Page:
The side ridge above described sinks down in graceful wooded slopes into wady Khâled, which drains a part of the plain of Hums, and falls into Nahr el-Kebir. The main chain also terminates abruptly a little farther west, and its base is swept by the waters of the Kebir, the ancient river Eleutherus (Robinson, 3:558-60).

(4.) Rivers. — Lebanon is rich in rivers and fountains, fed by the eternal snows that crown its summit, and the vapors which they condense. The "streams from Lebanon" were proverbial for their abundance and beauty in the days of the Hebrew prophets (Song 4:15), and its "cold-flowing waters" were types of richness and luxury (Jer 18:14). Some of them, too. have obtained a classic celebrity (see Reland, Palaest. p. 269, 437). They are all small mountain torrents rather than rivers. The following are the more important:

1. The Eleutherus (now Nahr el-Kebir), rising in the plain of Emesa, west of the Orontes, sweeps round the northern base of Lebanon, and falls into the Mediterranean midway between Tripolis and Aradus. Strabo states that it formed the northern border of Phoenicia and Coele-Syria (16:753; Robinson, 3:576).

2. The Kadisha, or sacred river," now generally called Nahr Abu-Aly, has its highest sources around the little cedar grove, and descends through a sublime ravine to the coast near Tripolis. At one spot its glen has perpendicular walls of rock on each side nearly 1000 feet high. Here, on opposite banks, are two villages, the people of which can converse across the chasm, but to reach each other requires a toilsome walk of two hours. In a wild cleft of the ravine is the convent of Kanobin, the chief residence of the Maronite patriarch (Handbook for Syr. and Pal. p. 586).

3. The Adonis (Nahr Ibrahim), famous in ancient fable as the scene of the romantic story of Venus and Adonis. Killed by a boar on its banks, Adonis dyed with his blood the waters, which ever since, on the anniversary of his death, are said to run red to the sea (Lucian, De Syria ulea, 6; Strabo, 15:170). Adonis is supposed to be identical with Tammuz, for whom Ezekiel represents the Jewish women as weeping (8:14). 'The source is a noble fountain beside the ruins of a temple of Venus, and near the site of Apheca, now marked by the little village of Afka (Eusebius, Vit. Const. 3:55; Porter, Damascus, 2:297; Ritter, Pal. und Syr. 4:558). The Adonis falls into the sea a few miles south of the Biblical Gebal.

4. The Lycus flumen, now Nahr el-Kelb, or "Dog River," rises high up on the flank of Sunnin, and breaks down through a picturesque glen. At its mouth is that famous pass on whose sculptured rocks Assyrian, Egyptian, Roman, and French (!) generals have left records of their expeditions and victories (Robinson, 3:618; Handbook, p. 407 sq.; Strabo, 16:755).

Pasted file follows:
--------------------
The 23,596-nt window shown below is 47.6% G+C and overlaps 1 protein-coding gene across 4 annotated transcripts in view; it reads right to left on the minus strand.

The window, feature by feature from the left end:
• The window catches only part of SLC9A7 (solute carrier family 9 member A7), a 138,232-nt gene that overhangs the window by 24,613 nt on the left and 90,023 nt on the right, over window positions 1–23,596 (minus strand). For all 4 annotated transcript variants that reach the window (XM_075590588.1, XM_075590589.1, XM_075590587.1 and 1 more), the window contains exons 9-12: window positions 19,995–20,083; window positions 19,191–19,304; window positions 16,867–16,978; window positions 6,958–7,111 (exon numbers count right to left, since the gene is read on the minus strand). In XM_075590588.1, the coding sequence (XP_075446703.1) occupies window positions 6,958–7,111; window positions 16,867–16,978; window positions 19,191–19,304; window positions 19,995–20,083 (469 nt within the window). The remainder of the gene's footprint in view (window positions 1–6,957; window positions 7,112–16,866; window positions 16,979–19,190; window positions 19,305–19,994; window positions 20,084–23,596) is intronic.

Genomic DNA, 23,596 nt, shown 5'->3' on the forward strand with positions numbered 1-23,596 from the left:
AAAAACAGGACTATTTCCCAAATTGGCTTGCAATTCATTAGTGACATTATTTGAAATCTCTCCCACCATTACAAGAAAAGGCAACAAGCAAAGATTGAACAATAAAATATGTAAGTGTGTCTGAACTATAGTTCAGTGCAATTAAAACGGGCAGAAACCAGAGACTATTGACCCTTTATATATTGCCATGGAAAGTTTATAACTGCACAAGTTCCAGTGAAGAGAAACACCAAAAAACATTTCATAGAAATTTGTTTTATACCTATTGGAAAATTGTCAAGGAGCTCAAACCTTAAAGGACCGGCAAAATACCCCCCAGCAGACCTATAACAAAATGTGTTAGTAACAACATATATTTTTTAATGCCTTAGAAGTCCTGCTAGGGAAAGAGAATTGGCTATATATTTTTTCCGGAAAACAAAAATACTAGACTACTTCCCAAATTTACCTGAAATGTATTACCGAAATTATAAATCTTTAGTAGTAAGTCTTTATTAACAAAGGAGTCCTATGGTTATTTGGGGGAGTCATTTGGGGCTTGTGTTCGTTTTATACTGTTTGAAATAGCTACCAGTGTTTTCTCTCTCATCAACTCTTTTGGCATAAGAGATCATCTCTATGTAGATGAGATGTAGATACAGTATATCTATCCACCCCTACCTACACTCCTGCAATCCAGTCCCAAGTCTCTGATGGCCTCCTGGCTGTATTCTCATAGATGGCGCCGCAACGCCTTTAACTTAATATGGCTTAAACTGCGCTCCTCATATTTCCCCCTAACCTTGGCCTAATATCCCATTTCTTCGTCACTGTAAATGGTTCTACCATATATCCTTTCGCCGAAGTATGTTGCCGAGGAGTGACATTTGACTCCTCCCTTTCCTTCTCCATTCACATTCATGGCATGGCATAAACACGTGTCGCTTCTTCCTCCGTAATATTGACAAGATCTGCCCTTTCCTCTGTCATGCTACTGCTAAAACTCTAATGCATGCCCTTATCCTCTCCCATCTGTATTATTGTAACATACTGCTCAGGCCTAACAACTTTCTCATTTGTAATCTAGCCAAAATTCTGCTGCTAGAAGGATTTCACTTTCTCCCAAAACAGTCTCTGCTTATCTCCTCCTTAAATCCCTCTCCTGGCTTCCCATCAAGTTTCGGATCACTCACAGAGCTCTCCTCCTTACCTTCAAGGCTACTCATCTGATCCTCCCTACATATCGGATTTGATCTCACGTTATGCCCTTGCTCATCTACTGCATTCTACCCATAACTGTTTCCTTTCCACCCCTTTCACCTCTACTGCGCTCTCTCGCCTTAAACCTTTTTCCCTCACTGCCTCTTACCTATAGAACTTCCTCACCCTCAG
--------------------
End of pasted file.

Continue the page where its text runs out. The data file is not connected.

5. The Magoras of Pliny (v. 17) is probably the modern Nahr Beyrut.

6. The Tamyras or Damuras (Strabo, 16:756; Polybius, v. 68) rises near Deir el-Kamr, the capital of Lebanon. It is now called Nahr ed- Dammfir.

7. The Bostrenus of ancient authors appears to be identical with Nahr el-Awaley, though some doubt this.

8. The Leontes has already been mentioned. The lower section of it is now generally termed Kasimlyeh, and the upper section Litsiny. Its chief sources are at Chalcis and Ba'albek; but a large tributary flows down from the ravine of Zahleh, and is the only stream which descends the eastern slopes of Lebanon. SEE LEONTES.

2. Anti-Lebanon. —

(1.) Peaks. — The center and culminating point of Anti-Lebanon is HERMON. From it a number of ranges radiate, like the ribs of a half-open fan. The first and loftiest runs north-east, parallel to Lebanon, and separated from it by the valley of Coele-Syria, whose average breadth is about six miles. This ridge is the backbone of Anti-Lebanon. Where it joins Hermon it is broad, irregular, intersected by numerous valleys and little fertile plains, and covered with thin forests of dwarf oak Its elevation is not more than 4500 feet. Advancing northwards, its features become wilder and grander, oak-trees give place to juniper, and the elevation increases until, above the beautiful plain of Zebedany-which lies embosomed in its very center it attains a height of about 7000 feet (Van de Velde, Memoir, p. 175). From this point to the parallel of Ba'albek there is little change in the elevation or scenery. Beyond the latter it begins to fall, and declines gradually until at length it sinks down into the great plain of Hamath, eight miles east of Riblah, and sixteen south of Emesa. With the exception of the little upland plains, and a few of the deeper valleys, this ridge is incapable of cultivation. The sides are steep and rugged, in many places sheer precipices of naked, jagged rock, nearly 1000 feet high. They are not so bare or bleak, however, as the higher summits of Lebanon. Vegetation is abundant among the rocks; and though the inhabitants are few and far between, immense flocks of sheep and goats are pastured upon the mountains, and wild beasts — bears, boars, wolves, jackals, hysenas, foxes are far more abundant than in any other part of Syria or Palestine (Porter, Damascus, 2:315).